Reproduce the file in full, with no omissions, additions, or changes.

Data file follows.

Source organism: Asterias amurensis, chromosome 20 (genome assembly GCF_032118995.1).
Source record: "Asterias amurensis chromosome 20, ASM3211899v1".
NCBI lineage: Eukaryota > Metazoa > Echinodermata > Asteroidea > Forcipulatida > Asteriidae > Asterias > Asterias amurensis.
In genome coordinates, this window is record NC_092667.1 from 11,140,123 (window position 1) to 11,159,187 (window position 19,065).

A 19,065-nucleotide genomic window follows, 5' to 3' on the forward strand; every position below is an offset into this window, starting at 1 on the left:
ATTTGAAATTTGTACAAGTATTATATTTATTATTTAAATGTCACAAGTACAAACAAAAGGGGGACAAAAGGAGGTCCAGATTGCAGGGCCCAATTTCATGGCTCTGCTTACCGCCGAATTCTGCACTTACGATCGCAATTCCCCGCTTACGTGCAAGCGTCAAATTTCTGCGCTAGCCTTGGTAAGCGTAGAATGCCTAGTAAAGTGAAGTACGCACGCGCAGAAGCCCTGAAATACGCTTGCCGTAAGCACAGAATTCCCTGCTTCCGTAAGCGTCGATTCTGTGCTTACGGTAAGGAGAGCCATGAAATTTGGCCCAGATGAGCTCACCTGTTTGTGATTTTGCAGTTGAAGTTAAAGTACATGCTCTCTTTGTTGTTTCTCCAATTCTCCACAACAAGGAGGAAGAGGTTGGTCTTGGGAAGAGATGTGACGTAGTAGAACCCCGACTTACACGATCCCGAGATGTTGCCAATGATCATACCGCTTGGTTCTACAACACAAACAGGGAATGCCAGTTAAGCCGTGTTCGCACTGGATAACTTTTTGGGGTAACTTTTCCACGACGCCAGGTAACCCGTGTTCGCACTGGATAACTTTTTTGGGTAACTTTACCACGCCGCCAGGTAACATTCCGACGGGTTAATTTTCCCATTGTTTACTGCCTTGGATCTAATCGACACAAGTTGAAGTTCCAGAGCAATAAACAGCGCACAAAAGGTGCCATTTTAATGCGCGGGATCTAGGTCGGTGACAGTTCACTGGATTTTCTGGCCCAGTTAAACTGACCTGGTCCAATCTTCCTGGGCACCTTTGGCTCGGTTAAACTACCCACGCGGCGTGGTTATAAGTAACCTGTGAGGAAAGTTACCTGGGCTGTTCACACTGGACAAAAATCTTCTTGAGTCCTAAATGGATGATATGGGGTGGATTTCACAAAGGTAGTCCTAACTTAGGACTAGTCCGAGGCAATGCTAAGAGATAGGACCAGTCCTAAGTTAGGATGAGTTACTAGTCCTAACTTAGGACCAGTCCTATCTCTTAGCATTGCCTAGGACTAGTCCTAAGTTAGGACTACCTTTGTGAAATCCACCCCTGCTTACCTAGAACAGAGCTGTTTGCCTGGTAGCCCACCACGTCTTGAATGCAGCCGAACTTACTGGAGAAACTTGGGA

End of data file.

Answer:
Source organism: Asterias amurensis, chromosome 20 (genome assembly GCF_032118995.1).
Source record: "Asterias amurensis chromosome 20, ASM3211899v1".
NCBI lineage: Eukaryota > Metazoa > Echinodermata > Asteroidea > Forcipulatida > Asteriidae > Asterias > Asterias amurensis.
In genome coordinates, this window is record NC_092667.1 from 11,140,123 (window position 1) to 11,159,187 (window position 19,065).

A 19,065-nucleotide genomic window follows, 5' to 3' on the forward strand; every position below is an offset into this window, starting at 1 on the left:
ATTTGAAATTTGTACAAGTATTATATTTATTATTTAAATGTCACAAGTACAAACAAAAGGGGGACAAAAGGAGGTCCAGATTGCAGGGCCCAATTTCATGGCTCTGCTTACCGCCGAATTCTGCACTTACGATCGCAATTCCCCGCTTACGTGCAAGCGTCAAATTTCTGCGCTAGCCTTGGTAAGCGTAGAATGCCTAGTAAAGTGAAGTACGCACGCGCAGAAGCCCTGAAATACGCTTGCCGTAAGCACAGAATTCCCTGCTTCCGTAAGCGTCGATTCTGTGCTTACGGTAAGGAGAGCCATGAAATTTGGCCCAGATGAGCTCACCTGTTTGTGATTTTGCAGTTGAAGTTAAAGTACATGCTCTCTTTGTTGTTTCTCCAATTCTCCACAACAAGGAGGAAGAGGTTGGTCTTGGGAAGAGATGTGACGTAGTAGAACCCCGACTTACACGATCCCGAGATGTTGCCAATGATCATACCGCTTGGTTCTACAACACAAACAGGGAATGCCAGTTAAGCCGTGTTCGCACTGGATAACTTTTTGGGGTAACTTTTCCACGACGCCAGGTAACCCGTGTTCGCACTGGATAACTTTTTTGGGTAACTTTACCACGCCGCCAGGTAACATTCCGACGGGTTAATTTTCCCATTGTTTACTGCCTTGGATCTAATCGACACAAGTTGAAGTTCCAGAGCAATAAACAGCGCACAAAAGGTGCCATTTTAATGCGCGGGATCTAGGTCGGTGACAGTTCACTGGATTTTCTGGCCCAGTTAAACTGACCTGGTCCAATCTTCCTGGGCACCTTTGGCTCGGTTAAACTACCCACGCGGCGTGGTTATAAGTAACCTGTGAGGAAAGTTACCTGGGCTGTTCACACTGGACAAAAATCTTCTTGAGTCCTAAATGGATGATATGGGGTGGATTTCACAAAGGTAGTCCTAACTTAGGACTAGTCCGAGGCAATGCTAAGAGATAGGACCAGTCCTAAGTTAGGATGAGTTACTAGTCCTAACTTAGGACCAGTCCTATCTCTTAGCATTGCCTAGGACTAGTCCTAAGTTAGGACTACCTTTGTGAAATCCACCCCTGCTTACCTAGAACAGAGCTGTTTGCCTGGTAGCCCACCACGTCTTGAATGCAGCCGAACTTACTGGAGAAACTTGGGA